# Zsigmondy's theorem

In number theory, Zsigmondy's theorem, named after Karl Zsigmondy, states that if a > b > 0 are coprime integers, then for any integer n ≥ 1, there is a prime number p (called a primitive prime divisor) that divides anbn and does not divide akbk for any positive integer k < n, with the following exceptions:

• n = 1, ab = 1; then anbn = 1 which has no prime divisors
• n = 2, a + b a power of two; then any odd prime factors of a² - b² = (a + b)(a1 - b1) must be contained in a1 - b1, which is also even
• n = 6, a = 2, b = 1; then a6b6 = 63 = 3²7 = (a2b2)2(a3b3)

This generalizes Bang's theorem, which states that if n > 1 and n is not equal to 6, then 2n − 1 has a prime divisor not dividing any 2k − 1 with k < n.

Similarly, an + bn has at least one primitive prime divisor with the exception 23 + 13 = 9.

Zsigmondy's theorem is often useful, especially in group theory, where it is used to prove that various groups have distinct orders except when they are known to be the same.[clarification needed]

## History

The theorem was discovered by Zsigmondy working in Vienna from 1894 until 1925.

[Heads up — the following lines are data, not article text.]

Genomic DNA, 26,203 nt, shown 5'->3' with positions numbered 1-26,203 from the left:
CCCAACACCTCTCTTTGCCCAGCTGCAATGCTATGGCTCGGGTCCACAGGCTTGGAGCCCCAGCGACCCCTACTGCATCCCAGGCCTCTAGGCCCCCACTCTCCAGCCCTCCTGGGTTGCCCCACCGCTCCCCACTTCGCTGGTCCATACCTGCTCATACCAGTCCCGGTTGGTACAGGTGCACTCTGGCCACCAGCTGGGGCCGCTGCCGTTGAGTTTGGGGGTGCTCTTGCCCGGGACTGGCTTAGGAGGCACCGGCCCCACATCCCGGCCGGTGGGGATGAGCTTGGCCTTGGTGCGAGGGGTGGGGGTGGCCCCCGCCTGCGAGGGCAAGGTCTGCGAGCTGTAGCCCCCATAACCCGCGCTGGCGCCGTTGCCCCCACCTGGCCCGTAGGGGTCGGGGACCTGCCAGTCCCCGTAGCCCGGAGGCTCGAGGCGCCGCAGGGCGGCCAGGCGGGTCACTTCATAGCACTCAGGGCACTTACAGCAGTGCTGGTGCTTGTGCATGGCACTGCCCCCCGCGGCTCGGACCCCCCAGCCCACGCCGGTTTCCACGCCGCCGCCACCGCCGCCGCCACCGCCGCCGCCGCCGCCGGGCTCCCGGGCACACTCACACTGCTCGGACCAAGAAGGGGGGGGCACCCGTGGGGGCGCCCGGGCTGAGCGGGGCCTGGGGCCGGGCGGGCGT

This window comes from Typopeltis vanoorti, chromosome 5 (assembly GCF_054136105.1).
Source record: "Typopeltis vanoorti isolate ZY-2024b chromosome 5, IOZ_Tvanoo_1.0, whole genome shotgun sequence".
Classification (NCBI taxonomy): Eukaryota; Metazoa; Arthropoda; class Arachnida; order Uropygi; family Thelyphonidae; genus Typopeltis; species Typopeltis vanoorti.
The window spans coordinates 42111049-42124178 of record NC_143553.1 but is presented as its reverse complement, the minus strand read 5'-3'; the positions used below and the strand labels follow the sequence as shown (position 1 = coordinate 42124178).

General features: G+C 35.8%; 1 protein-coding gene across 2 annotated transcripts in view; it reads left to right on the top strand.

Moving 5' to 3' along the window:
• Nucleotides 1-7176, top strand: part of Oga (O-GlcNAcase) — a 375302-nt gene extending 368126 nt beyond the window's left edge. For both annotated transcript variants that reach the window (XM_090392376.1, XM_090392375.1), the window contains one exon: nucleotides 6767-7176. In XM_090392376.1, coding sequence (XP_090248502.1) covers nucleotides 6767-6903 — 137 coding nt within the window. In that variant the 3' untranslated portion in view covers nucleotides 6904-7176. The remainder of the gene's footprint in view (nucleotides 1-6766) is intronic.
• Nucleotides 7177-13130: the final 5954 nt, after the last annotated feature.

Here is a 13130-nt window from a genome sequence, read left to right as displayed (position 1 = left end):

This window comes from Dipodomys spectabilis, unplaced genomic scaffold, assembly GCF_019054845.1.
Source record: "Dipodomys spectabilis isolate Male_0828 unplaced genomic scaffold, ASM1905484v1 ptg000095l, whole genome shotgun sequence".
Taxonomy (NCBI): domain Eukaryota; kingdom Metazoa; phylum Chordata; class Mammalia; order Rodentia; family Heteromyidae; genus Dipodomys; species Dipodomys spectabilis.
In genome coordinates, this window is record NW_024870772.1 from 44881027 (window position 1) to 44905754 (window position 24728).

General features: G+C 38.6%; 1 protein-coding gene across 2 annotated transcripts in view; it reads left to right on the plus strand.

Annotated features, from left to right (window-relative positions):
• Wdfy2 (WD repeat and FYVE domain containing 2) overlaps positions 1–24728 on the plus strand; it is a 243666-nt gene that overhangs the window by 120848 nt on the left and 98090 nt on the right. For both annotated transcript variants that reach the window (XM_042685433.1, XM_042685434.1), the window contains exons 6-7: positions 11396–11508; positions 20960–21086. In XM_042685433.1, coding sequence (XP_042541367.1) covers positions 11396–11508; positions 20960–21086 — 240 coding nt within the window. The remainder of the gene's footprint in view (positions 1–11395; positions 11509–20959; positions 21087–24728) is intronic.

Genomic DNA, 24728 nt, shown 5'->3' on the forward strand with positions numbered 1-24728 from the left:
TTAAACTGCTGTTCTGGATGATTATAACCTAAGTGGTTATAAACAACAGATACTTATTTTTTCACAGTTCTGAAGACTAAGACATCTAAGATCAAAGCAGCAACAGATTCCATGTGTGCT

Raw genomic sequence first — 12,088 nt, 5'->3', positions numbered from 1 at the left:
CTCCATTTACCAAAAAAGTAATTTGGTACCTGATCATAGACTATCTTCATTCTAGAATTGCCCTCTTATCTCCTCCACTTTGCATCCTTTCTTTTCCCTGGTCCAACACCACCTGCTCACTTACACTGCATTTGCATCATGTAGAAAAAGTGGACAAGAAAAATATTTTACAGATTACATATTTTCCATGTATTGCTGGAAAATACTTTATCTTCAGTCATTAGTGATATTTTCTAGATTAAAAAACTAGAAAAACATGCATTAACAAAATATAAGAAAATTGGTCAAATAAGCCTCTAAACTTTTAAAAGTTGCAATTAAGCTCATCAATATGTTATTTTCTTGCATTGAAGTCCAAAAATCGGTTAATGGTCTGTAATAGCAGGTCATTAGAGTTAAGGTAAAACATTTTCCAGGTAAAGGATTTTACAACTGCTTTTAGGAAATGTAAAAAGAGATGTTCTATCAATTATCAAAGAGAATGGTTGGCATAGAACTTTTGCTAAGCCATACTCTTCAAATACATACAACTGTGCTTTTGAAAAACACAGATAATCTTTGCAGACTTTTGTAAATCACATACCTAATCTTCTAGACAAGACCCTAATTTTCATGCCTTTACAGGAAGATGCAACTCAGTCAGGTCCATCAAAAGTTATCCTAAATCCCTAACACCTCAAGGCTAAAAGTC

## Generalizations

Let ${\displaystyle (a_{n})_{n\geq 1}}$ be a sequence of nonzero integers. The Zsigmondy set associated to the sequence is the set

${\displaystyle {\mathcal {Z}}(a_{n})=\{n\geq 1:a_{n}{\text{ has no primitive prime divisors}}\}.}$

i.e., the set of indices ${\displaystyle n}$ such that every prime dividing ${\displaystyle a_{n}}$ also divides some ${\displaystyle a_{m}}$ for some ${\displaystyle m. Thus Zsigmondy's theorem implies that ${\displaystyle {\mathcal {Z}}(a^{n}-b^{n})\subset \{1,2,6\}}$, and Carmichael's theorem says that the Zsigmondy set of the Fibonacci sequence is ${\displaystyle \{1,2,6,12\}}$, and that of the Pell sequence is ${\displaystyle \{1\}}$. In 2001 Bilu, Hanrot, and Voutier[1] proved that in general, if ${\displaystyle (a_{n})_{n\geq 1}}$ is a Lucas sequence or a Lehmer sequence, then ${\displaystyle {\mathcal {Z}}(a_{n})\subseteq \{1\leq n\leq 30\}}$. Lucas and Lehmer sequences are examples of divisibility sequences.

It is also known that if ${\displaystyle (W_{n})_{n\geq 1}}$ is an elliptic divisibility sequence, then its Zsigmondy set ${\displaystyle {\mathcal {Z}}(W_{n})}$ is finite.[2] However, the result is ineffective in the sense that the proof does give an explicit upper bound for the largest element in ${\displaystyle {\mathcal {Z}}(W_{n})}$, although it is possible to give an effective upper bound for the number of elements in ${\displaystyle {\mathcal {Z}}(W_{n})}$.[3]